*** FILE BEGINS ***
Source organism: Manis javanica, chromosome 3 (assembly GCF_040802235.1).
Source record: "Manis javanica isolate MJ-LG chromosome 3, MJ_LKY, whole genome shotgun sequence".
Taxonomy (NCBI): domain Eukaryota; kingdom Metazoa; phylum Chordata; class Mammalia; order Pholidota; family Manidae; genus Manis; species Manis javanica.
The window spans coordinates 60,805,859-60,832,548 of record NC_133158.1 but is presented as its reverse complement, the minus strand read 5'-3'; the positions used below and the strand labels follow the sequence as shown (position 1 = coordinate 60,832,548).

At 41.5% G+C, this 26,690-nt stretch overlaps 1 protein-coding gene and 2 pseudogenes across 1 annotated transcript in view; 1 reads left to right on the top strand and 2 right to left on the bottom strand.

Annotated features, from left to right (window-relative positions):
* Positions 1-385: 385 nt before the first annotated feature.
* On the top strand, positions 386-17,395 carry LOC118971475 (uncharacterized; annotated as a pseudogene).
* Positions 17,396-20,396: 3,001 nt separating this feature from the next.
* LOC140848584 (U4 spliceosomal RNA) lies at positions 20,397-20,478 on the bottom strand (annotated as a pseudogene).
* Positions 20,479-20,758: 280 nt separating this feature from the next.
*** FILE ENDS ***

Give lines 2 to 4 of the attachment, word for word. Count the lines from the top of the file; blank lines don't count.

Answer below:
Source record: "Manis javanica isolate MJ-LG chromosome 3, MJ_LKY, whole genome shotgun sequence".
Taxonomy (NCBI): domain Eukaryota; kingdom Metazoa; phylum Chordata; class Mammalia; order Pholidota; family Manidae; genus Manis; species Manis javanica.
The window spans coordinates 60,805,859-60,832,548 of record NC_133158.1 but is presented as its reverse complement, the minus strand read 5'-3'; the positions used below and the strand labels follow the sequence as shown (position 1 = coordinate 60,832,548).